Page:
And now I want to step away from the store for a moment. These last couple of weeks in Colorado have been devastating. The flooding has uprooted and separated family’s, destroyed or severely damaged homes and cost lives. As I write this, the news is reporting on another tragic loss of two young people caught in rushing waters. I’m trying hard not to cry. We may be strong here in Colorado and we can rebuild property, but we cannot bring back loved ones. My heart goes out to all who are affected by the floods. Please head the warnings and do whatever you can to keep you and your families safe.
This post is directed to the person or persons who painted the 1927 Singer sewing machine case baby blue – thank you. You have given my husband many hours of pleasure and kept him out of my hair. He has toiled away in his workshop, lovingly removing the hideous color from what he tells me, is beautiful oak. Thank goodness, they didn’t paint the machine itself.
By the way, for all you shabby chic aficionados who are reading this, this was not shabby chic. I’ll be kind and simply say this was at best – a very poor, sloppy paint job. (I said I would be kind) While we love good shabby chic, this was not it. As the appraiser said, because the machine works are in excellent condition and the cabinet was the more expensive seven drawer model at a time when most of the ones sold were the less expensive five drawer cabinetry, the only solution for preserving it, was to restore it to its natural oak finish. Once my husband carefully removed the paint, he refinished the beautiful wood with three coats of hand rubbed Tung oil. That gave it life again and because everything was by hand, he even managed to save some of the old patina that had been painted over.
Once again, I can see where the hand of a young mother rubbed the finish as she guided the fabric through the foot. One of Singers earliest conversions to power, it still has its treadle, but I can see where her foot rested on the power switch and where the soles of her shoes wore the black paint off the side. I can see the dents and scratched made from buttons, dropped scissors and probably a child’s tin toy. If I close my eyes just right, I can even see the gleam in the little girls smile as mother holds up the new Sunday dress she just finished.
The next time you are in Mom & Me’s Vintage Linens & Lace in the American Classics Antique Mall, stop in space B30 and marvel at the simple ingenuity of these beautiful sewing systems. Look at the quality of the cabinetry work. The careful attention to the joinery and style of the design. You know that old world post-war craftsmen created them. Rest your hands on this beautiful machine, close your eyes and see if you can relive its history. Yes, it’s for sale at below appraised value because my husband hopes that its next owner will be able to repurpose the machine, but not want to paint it ever again.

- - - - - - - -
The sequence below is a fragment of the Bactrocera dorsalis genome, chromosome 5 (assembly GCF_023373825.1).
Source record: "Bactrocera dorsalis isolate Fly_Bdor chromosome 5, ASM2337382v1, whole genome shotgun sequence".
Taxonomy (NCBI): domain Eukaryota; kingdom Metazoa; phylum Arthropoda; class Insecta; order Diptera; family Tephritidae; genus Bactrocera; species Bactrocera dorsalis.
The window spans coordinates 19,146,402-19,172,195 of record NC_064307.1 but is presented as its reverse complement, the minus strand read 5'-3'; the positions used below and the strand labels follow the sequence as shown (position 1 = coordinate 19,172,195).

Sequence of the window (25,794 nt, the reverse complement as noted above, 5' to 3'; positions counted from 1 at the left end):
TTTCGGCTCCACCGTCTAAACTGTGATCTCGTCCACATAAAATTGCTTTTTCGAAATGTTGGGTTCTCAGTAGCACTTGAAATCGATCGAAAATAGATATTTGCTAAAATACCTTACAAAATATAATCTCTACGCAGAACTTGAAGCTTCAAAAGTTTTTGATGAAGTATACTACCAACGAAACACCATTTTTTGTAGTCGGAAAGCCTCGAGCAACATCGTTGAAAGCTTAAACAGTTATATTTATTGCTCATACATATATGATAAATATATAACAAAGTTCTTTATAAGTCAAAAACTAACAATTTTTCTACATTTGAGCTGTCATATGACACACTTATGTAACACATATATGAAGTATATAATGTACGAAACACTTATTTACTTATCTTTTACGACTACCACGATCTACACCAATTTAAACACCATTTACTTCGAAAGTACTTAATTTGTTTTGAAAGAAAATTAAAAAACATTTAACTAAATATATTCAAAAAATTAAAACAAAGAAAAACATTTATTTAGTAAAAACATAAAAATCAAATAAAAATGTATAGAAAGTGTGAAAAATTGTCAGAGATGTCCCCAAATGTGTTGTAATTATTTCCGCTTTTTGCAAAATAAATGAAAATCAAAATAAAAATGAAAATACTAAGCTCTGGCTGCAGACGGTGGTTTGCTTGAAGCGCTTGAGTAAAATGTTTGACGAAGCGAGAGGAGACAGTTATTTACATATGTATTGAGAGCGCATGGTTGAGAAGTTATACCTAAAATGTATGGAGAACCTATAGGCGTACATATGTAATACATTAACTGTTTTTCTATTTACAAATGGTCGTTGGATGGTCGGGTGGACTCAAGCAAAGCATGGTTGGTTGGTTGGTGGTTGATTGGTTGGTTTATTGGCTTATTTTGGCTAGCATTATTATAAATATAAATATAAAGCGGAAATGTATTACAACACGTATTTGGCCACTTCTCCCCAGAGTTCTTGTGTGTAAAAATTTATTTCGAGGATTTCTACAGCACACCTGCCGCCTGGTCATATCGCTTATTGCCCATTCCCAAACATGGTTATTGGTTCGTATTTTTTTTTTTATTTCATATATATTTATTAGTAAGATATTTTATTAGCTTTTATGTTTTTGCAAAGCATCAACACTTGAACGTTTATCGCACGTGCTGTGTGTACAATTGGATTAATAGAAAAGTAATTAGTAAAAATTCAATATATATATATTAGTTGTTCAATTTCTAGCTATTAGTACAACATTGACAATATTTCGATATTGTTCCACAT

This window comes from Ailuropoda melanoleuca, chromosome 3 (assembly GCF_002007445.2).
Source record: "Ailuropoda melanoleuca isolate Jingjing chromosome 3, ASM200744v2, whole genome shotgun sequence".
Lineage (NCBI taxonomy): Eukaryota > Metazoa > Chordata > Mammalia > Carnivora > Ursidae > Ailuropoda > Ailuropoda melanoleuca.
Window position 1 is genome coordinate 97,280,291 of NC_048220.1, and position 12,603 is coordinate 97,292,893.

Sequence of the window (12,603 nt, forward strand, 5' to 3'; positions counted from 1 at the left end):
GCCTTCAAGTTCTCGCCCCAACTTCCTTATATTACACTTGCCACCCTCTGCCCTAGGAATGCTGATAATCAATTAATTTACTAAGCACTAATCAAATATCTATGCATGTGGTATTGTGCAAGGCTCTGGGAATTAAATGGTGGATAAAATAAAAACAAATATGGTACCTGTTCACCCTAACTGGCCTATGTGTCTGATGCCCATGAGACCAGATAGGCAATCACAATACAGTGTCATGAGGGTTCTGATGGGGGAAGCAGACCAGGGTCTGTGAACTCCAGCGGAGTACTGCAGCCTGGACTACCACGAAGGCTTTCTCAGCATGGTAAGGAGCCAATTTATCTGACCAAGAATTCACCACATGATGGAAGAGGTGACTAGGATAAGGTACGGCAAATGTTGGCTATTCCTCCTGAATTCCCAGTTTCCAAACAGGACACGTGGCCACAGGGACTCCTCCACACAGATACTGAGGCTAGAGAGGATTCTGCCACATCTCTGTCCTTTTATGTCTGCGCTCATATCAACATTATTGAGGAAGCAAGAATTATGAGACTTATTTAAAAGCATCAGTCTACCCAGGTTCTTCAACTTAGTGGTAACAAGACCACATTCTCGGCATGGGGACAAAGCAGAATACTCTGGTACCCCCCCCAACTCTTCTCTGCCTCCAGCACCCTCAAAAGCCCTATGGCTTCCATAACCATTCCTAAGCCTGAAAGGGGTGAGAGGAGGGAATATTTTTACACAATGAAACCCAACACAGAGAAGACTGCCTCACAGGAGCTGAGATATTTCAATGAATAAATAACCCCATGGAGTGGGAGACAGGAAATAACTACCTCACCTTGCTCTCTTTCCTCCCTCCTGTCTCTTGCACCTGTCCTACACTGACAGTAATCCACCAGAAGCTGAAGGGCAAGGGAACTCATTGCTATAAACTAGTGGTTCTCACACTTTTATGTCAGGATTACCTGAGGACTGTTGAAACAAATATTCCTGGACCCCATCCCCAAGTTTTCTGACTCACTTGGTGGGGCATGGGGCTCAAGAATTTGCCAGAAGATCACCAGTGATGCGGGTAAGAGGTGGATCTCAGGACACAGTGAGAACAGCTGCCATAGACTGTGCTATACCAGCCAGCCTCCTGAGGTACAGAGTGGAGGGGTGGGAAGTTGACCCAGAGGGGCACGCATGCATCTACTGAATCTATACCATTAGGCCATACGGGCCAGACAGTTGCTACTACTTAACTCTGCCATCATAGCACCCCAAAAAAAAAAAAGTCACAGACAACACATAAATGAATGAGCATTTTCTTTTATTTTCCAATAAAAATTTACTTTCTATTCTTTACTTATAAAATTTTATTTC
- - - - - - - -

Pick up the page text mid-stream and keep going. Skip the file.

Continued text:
We would like to launch a new feature in our Treasure Shoppe series and give our readers a chance to know some of our vendors. The store is heading into its fifth year and our success is shared among our many dealers. These talented individuals lend their time and efforts every day to make the shoppe experience a pleasant one for our customers. So it is our pleasure to take a few minutes and let you take a virtual walk through the aisles via this blog.
“I craft, therefore I am”, says Mary S., the proprietor of “The Little Store”. Card making is her focus. She guarantees that every greeting card in her booth was personally handmade. She has a huge collection of “stuff” to utilize when she creates. Mary began this hobby after her mother passed away and she was housebound with pneumonia. It proved to be a soul and spirit…
Join us in Philadelphia! New friends, amazing workshops, a swanky hotel and all delicious meals included for this weekend get away!
Each day this week we will be sharing a little about their teaching style.
Up next is Elizabeth-who will be teaching-Perfect Quilted Totes!
Class Description: In this class, students will learn a simple and fun quilt-as-you-go technique that combines scrappy patchwork with utility fabrics to create sturdy panels for a polished tote bag that stands on its own without the use of interfacing. Topics covered in class will include fabric selection, fussy cutting, and quilt-as-you go tricks like finding a perfect stitch length, joining multiple areas of patchwork, and preventing seam allowances from showing through. I’ll also go over some of my favorite bag finishing tricks, including making handles, adding pockets, making a stay-put lining, and making a top facing. Students will leave class with a variety of…
We all come to a point in our retail life, that we lose sight of the big picture. Life as an antique retailer requires us to assume so many roles; accountant, buyer, seller, stocker, etc. that just like the movie “How Stella Got Her Groove Back,” we tend to lose our stores identity.
In the haste to grow, we often lose sight of what we originally started out doing and that was to have fun. In the effort to grow profits, our original plan is lost along the wayside; either because we failed to write it down, or failed to read the plan periodically. Either way, we take this to the point where we lose control over what we offer for sale. Suddenly, we look to…